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You can't miss this huge, 180 foot tall, gleaming aluminum
geosphere that forms the very symbol of Epcot. Traffic from the entrance plaza
is funneled right under and into it, making it one of the first stops on many
a first timer's tour. This means it can get hugely crowded in the mornings, and is often
better seen late in the day when the crowds have moved on. Fortunately, the loading platform
for the ride inside is just beyond the entrance at its base, so the length of the line is a snap to
judge -- what you see is the wait you get. The continuously moving ride cars load quickly, keeping
the line advancing pretty fast, so, if the line looks relatively short as you pass, go ahead and see it
Spaceship Earth. Inside the geosphere the attraction's slow, continuously moving cars spiral upward past scenes illustrating the history of
communications and computing (its sponsor is the technology company Siemens) from the first cave paintings through the invention of personal computers. It may sound a bit dry, but there's enough humor and variety to keep things interesting and it's a ride well worth taking.
Attention to detail is taken to near obsessive levels here as the sights,
sounds, and even the smells of the past are faithfully reproduced. For example, not only does the type on Gutenberg's movable type
printing press actually move, but that's a carefully copied facsimile of a page from his famous Bible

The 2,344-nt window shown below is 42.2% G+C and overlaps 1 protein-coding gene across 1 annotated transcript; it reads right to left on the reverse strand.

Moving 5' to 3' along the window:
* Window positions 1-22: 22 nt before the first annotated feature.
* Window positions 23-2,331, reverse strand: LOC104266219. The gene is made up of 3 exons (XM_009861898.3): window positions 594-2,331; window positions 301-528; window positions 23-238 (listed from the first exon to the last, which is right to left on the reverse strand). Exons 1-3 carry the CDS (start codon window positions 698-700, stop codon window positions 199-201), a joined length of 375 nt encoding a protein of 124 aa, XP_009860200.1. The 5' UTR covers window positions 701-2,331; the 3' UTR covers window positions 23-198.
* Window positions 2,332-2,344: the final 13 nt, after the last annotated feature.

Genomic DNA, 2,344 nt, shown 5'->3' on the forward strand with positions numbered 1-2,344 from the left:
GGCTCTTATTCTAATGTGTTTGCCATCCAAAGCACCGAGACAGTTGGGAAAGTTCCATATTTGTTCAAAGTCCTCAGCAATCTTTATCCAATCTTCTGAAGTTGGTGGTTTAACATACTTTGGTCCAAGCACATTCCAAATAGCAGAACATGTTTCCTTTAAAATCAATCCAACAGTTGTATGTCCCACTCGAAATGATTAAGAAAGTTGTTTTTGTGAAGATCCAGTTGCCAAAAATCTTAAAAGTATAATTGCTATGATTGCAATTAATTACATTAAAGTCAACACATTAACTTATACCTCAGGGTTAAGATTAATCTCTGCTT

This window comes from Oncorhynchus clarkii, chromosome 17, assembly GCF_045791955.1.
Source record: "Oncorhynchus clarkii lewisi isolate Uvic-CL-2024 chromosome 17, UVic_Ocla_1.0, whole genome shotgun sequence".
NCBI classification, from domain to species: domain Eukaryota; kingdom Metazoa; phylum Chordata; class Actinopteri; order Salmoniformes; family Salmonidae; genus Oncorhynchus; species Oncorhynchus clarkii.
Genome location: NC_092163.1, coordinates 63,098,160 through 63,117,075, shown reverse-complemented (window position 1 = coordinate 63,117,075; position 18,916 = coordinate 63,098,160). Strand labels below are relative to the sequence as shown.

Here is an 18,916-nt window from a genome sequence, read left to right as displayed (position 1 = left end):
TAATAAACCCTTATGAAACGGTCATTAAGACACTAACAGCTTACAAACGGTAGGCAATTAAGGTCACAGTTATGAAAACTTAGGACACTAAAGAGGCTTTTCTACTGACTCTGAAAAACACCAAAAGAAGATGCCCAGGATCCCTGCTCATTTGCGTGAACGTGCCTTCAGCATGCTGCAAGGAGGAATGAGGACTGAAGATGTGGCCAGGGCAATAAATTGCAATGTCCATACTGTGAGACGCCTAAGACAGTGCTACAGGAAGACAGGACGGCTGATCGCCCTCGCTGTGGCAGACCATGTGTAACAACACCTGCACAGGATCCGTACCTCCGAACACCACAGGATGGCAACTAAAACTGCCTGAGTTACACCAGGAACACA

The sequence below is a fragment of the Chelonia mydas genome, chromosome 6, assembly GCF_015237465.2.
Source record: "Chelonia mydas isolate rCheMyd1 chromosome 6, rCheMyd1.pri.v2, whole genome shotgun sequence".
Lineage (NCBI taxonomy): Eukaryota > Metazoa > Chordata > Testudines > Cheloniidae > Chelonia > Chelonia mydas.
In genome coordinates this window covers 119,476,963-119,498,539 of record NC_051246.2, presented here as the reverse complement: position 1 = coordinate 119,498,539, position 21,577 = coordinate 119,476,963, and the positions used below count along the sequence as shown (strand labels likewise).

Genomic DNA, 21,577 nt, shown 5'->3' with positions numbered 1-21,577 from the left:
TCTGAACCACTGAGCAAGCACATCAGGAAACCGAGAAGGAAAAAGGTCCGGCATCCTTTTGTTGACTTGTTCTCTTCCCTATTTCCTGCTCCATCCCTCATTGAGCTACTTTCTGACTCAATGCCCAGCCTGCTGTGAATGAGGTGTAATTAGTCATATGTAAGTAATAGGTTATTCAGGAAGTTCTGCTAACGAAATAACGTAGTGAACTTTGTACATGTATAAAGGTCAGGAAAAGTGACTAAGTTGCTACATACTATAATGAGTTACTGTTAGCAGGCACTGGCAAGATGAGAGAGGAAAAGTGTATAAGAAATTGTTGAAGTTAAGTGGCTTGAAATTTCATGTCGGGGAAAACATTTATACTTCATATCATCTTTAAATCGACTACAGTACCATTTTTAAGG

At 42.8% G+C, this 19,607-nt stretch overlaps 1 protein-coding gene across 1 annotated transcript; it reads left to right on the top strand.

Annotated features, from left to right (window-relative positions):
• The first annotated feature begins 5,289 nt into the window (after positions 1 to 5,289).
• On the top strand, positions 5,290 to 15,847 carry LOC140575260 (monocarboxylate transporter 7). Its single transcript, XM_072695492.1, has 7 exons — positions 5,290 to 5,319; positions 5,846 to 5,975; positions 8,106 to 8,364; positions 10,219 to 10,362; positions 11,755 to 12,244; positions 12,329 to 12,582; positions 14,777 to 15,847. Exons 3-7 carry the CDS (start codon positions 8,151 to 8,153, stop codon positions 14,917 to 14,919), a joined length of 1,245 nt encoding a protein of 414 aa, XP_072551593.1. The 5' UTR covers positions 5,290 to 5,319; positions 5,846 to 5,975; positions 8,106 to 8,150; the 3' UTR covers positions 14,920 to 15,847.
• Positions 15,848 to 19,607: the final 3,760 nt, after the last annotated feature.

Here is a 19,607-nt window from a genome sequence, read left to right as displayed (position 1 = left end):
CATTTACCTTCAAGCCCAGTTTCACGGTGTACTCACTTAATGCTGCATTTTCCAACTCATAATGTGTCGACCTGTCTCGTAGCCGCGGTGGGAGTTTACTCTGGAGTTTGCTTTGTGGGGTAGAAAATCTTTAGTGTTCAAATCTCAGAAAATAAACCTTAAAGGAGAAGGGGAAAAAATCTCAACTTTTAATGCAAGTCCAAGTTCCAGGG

The ride underwent a complete rehab for 2008, with plused lighting, costumes, and programming, and it has never looked better, although the narration has been dumbed down a bit. New scenes were added, including a 1960's era computer room (which appears to have taken its inspiration from sci-fi movie sets rather than actual computers and real workday fashions of the era) and a "garage in California" from whence the home computer sprung. Academy Award winner Dame Judi Dench (Shakespeare In Love) now delivers the ride vehicle narration in English (but guests can also choose French, German, Japanese, Portuguese or Spanish narration if they prefer) and there's a new musical score composed by Emmy winner Bruce Broughton (Eloise at the Plaza, Dallas).
At the top of the dome, as we reach the present, the cars face backwards to begin their descent downward. At this point an interactive video screen in your vehicle asks you a few questions and then builds and displays a custom animated view of your supposed future through technology that looks like a children's cartoon, with the kind of flying cars The Jetsons were promising us in the 1960's we'd have by now). It plays like an afterthought, as if they felt they had to fill that segment of the ride with something to keep you distracted until the cars got back to ground level.
The ride empties into Project Tomorrow: Inventing the World of Tomorrow where various interactive exhibits present the future of technologies in medicine, transportation and energy management. Look up at the screens near the ceiling as you exit and you may catch your photograph, snapped earlier in the ride, inserted into a fanciful future scene.
Just to the west of the attraction entrance, sort of built into one of the sphere's legs, is the Art of Disney store, with animation art, lithographs, and other Disney artworks.
Storage Lockers are just around the corner from the Art of Disney store.
Guest Relations is around on the other side of the sphere.
Spaceship Earth is the gateway to Future World, the next step is Innoventions.